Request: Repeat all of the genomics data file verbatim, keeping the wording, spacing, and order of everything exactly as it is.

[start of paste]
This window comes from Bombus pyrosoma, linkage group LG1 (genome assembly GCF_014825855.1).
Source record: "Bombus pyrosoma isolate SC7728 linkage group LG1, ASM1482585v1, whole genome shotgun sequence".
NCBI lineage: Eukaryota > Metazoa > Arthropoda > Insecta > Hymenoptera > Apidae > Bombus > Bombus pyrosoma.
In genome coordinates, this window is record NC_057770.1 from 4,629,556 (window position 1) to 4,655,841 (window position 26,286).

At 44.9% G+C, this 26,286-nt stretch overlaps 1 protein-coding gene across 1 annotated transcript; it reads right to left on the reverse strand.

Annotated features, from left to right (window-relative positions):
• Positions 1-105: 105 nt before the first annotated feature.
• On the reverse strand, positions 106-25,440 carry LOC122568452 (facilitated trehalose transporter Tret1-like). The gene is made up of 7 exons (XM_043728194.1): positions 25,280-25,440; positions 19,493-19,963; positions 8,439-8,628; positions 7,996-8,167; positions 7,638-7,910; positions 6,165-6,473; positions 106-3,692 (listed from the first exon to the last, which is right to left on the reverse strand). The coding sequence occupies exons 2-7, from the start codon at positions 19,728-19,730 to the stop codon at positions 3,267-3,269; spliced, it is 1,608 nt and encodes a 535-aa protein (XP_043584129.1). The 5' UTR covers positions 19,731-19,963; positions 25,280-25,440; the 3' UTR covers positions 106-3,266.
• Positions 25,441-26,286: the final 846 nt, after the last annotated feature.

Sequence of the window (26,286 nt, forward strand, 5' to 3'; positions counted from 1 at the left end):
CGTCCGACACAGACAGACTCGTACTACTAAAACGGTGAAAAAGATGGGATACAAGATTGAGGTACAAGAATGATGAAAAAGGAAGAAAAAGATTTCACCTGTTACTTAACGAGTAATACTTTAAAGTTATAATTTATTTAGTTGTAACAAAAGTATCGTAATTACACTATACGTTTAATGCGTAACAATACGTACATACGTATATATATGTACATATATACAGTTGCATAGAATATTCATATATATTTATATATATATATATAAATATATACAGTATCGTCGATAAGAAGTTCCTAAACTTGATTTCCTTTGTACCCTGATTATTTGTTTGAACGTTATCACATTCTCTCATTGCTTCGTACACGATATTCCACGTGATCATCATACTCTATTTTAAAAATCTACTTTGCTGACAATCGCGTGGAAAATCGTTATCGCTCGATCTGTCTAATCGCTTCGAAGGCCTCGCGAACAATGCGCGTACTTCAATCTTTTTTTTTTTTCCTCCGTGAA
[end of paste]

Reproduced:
This window comes from Bombus pyrosoma, linkage group LG1 (genome assembly GCF_014825855.1).
Source record: "Bombus pyrosoma isolate SC7728 linkage group LG1, ASM1482585v1, whole genome shotgun sequence".
NCBI lineage: Eukaryota > Metazoa > Arthropoda > Insecta > Hymenoptera > Apidae > Bombus > Bombus pyrosoma.
In genome coordinates, this window is record NC_057770.1 from 4,629,556 (window position 1) to 4,655,841 (window position 26,286).

At 44.9% G+C, this 26,286-nt stretch overlaps 1 protein-coding gene across 1 annotated transcript; it reads right to left on the reverse strand.

Annotated features, from left to right (window-relative positions):
• Positions 1-105: 105 nt before the first annotated feature.
• On the reverse strand, positions 106-25,440 carry LOC122568452 (facilitated trehalose transporter Tret1-like). The gene is made up of 7 exons (XM_043728194.1): positions 25,280-25,440; positions 19,493-19,963; positions 8,439-8,628; positions 7,996-8,167; positions 7,638-7,910; positions 6,165-6,473; positions 106-3,692 (listed from the first exon to the last, which is right to left on the reverse strand). The coding sequence occupies exons 2-7, from the start codon at positions 19,728-19,730 to the stop codon at positions 3,267-3,269; spliced, it is 1,608 nt and encodes a 535-aa protein (XP_043584129.1). The 5' UTR covers positions 19,731-19,963; positions 25,280-25,440; the 3' UTR covers positions 106-3,266.
• Positions 25,441-26,286: the final 846 nt, after the last annotated feature.

Sequence of the window (26,286 nt, forward strand, 5' to 3'; positions counted from 1 at the left end):
CGTCCGACACAGACAGACTCGTACTACTAAAACGGTGAAAAAGATGGGATACAAGATTGAGGTACAAGAATGATGAAAAAGGAAGAAAAAGATTTCACCTGTTACTTAACGAGTAATACTTTAAAGTTATAATTTATTTAGTTGTAACAAAAGTATCGTAATTACACTATACGTTTAATGCGTAACAATACGTACATACGTATATATATGTACATATATACAGTTGCATAGAATATTCATATATATTTATATATATATATATAAATATATACAGTATCGTCGATAAGAAGTTCCTAAACTTGATTTCCTTTGTACCCTGATTATTTGTTTGAACGTTATCACATTCTCTCATTGCTTCGTACACGATATTCCACGTGATCATCATACTCTATTTTAAAAATCTACTTTGCTGACAATCGCGTGGAAAATCGTTATCGCTCGATCTGTCTAATCGCTTCGAAGGCCTCGCGAACAATGCGCGTACTTCAATCTTTTTTTTTTTTCCTCCGTGAA